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Photo, caption follows:

Near Cape Hallett, Victoria Land, a scientist drills an ice core as a group of Adelie penguins pass by.
Credit: Ken Ryan, National Science Foundation

Cover Page Credits: Sean Loutitt, National Science Foundation and Corel Corp. Additional credits appear throughout the site.

At a glance, Earth’s polar regions may seem like mirror images located some 12,000 miles apart. Both are vast, icy regions covering opposite ends of the globe. Animal life is scarce, human inhabitants are few and there is little to spark scientific imagination.

Closer examination, however, reveals many differences as well as similarities between the Earth’s poles.

To the south, the continent of Antarctica is a landmass roughly the size of the United States and Mexico combined. It is depressed into the Earth’s crust by a sheet of ice roughly 2 miles thick. A few thousand scientists and support personnel, the continent’s recent and only human inhabitants, live at a handful of research stations across the continent. Few live there year-round.

The South Pole lies deep in the Antarctic interior, roughly 900 miles from the nearest U.S. scientific station on Ross Island, near the Antarctic Coast.

To the north, an imaginary ring, known as the Arctic Circle, defines the area surrounding the landless North Pole. The region inside the Arctic Circle covers vast swathes of the northern reaches of Canada, Greenland, Scandinavia and Russia.

It is therefore, home to human populations of varied size and complexity when compared with their southern counterparts. Scientists have begun collaborating with native inhabitants, who have lived and subsisted in the region for millennia, on observations of sea-ice thickness, animal populations and other natural factors to build a holistic view of the Arctic climate, past and present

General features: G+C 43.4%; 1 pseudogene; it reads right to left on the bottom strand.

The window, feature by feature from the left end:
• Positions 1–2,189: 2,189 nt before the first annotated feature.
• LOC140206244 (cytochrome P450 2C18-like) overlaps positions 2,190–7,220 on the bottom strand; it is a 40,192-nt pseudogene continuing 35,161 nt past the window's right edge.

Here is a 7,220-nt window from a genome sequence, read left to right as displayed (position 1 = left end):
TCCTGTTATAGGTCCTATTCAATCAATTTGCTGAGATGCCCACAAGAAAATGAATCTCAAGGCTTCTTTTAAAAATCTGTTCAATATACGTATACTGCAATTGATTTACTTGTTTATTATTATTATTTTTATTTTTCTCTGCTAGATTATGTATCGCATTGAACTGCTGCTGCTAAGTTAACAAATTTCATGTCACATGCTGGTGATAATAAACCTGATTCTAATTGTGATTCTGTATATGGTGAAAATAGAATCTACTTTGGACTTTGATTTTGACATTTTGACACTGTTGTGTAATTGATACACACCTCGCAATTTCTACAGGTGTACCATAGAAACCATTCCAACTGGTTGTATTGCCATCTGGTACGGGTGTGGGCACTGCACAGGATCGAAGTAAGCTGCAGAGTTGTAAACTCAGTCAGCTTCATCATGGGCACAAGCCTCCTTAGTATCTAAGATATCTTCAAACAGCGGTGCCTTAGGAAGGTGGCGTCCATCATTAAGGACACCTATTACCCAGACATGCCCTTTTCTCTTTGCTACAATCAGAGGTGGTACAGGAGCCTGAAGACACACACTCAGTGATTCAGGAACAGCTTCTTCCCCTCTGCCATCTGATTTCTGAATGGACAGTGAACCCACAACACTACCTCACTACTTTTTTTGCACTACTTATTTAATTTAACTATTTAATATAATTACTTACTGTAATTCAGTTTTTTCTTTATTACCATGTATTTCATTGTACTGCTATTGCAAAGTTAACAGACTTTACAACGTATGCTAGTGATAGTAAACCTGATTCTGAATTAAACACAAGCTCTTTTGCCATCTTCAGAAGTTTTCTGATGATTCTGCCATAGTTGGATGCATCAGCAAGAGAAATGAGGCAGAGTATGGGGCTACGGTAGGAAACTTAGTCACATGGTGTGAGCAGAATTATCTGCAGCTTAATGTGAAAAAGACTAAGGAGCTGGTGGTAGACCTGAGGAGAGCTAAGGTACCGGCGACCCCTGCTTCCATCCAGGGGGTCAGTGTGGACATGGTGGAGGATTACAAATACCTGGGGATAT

Because the ice that covers the Arctic Ocean and the North Pole breaks up and re-forms with the seasons, much of the northern Arctic is inaccessible to most scientists for many months.

Through NSF's Office of Polar Programs (OPP), the agency plays a key role in managing scientific endeavors in the polar regions. In its capacity as chair of the Interagency Arctic Research Policy Committee (IARPC), NSF acts as the lead agency for implementing Arctic research policies. NSF also manages the U.S. Antarctic Program, which coordinates almost all U.S. science on the continent, including research carried out by other federal agencies.

OPP supports research in a range of disciplines, from biology to astrophysics and from social science to oceanography. The polar regions provide scientists with immense "natural laboratories" to study some of the most basic questions.

row bullet How did the universe begin? - Telescopes at the South Pole and balloon flights around Antarctica allow scientists to conduct long-term observations of the origins of the universe and of some of its smallest constituent particles.
row bullet Is the global climate changing? How and why? - Scientists cross the Antarctic ice sheet by tractor-train to sample ice that holds clues to the climate of the past 200 years, while at the North Pole, a string of instruments as long as Mt. Rainer is high, tracks ongoing changes in theArctic Ocean.
row bullet What are the limits of life in extreme environments? - Microbes may thrive at the South Pole, despite bitter cold, darkness and extreme doses of ultraviolet radiation, while other microbes may live in frozen lakes. How do they survive? And what can we learn from these "extremophiles" that might provide wider biological insights?